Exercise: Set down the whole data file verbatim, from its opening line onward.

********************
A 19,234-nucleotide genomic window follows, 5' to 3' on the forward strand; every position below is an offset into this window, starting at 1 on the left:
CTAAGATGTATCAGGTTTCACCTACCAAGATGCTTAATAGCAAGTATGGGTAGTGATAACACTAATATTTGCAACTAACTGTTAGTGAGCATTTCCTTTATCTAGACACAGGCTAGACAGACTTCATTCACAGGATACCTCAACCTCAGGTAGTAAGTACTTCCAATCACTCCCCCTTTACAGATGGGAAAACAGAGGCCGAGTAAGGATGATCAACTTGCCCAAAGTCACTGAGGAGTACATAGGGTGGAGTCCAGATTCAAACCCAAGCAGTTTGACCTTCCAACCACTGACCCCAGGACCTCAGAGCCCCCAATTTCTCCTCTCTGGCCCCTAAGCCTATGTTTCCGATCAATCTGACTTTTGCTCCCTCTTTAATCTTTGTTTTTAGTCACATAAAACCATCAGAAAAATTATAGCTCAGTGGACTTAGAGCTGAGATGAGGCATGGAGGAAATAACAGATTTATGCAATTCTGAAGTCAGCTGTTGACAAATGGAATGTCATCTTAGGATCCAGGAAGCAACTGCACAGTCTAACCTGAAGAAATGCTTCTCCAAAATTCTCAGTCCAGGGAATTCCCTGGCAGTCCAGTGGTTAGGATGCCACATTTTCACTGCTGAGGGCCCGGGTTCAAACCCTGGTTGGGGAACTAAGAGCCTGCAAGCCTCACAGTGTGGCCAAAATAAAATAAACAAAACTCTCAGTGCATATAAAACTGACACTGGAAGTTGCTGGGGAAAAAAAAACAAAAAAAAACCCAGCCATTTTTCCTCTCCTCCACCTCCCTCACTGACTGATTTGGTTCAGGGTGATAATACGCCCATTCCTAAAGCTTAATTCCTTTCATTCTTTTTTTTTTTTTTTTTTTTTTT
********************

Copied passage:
A 19,234-nucleotide genomic window follows, 5' to 3' on the forward strand; every position below is an offset into this window, starting at 1 on the left:
CTAAGATGTATCAGGTTTCACCTACCAAGATGCTTAATAGCAAGTATGGGTAGTGATAACACTAATATTTGCAACTAACTGTTAGTGAGCATTTCCTTTATCTAGACACAGGCTAGACAGACTTCATTCACAGGATACCTCAACCTCAGGTAGTAAGTACTTCCAATCACTCCCCCTTTACAGATGGGAAAACAGAGGCCGAGTAAGGATGATCAACTTGCCCAAAGTCACTGAGGAGTACATAGGGTGGAGTCCAGATTCAAACCCAAGCAGTTTGACCTTCCAACCACTGACCCCAGGACCTCAGAGCCCCCAATTTCTCCTCTCTGGCCCCTAAGCCTATGTTTCCGATCAATCTGACTTTTGCTCCCTCTTTAATCTTTGTTTTTAGTCACATAAAACCATCAGAAAAATTATAGCTCAGTGGACTTAGAGCTGAGATGAGGCATGGAGGAAATAACAGATTTATGCAATTCTGAAGTCAGCTGTTGACAAATGGAATGTCATCTTAGGATCCAGGAAGCAACTGCACAGTCTAACCTGAAGAAATGCTTCTCCAAAATTCTCAGTCCAGGGAATTCCCTGGCAGTCCAGTGGTTAGGATGCCACATTTTCACTGCTGAGGGCCCGGGTTCAAACCCTGGTTGGGGAACTAAGAGCCTGCAAGCCTCACAGTGTGGCCAAAATAAAATAAACAAAACTCTCAGTGCATATAAAACTGACACTGGAAGTTGCTGGGGAAAAAAAAACAAAAAAAAACCCAGCCATTTTTCCTCTCCTCCACCTCCCTCACTGACTGATTTGGTTCAGGGTGATAATACGCCCATTCCTAAAGCTTAATTCCTTTCATTCTTTTTTTTTTTTTTTTTTTTTTT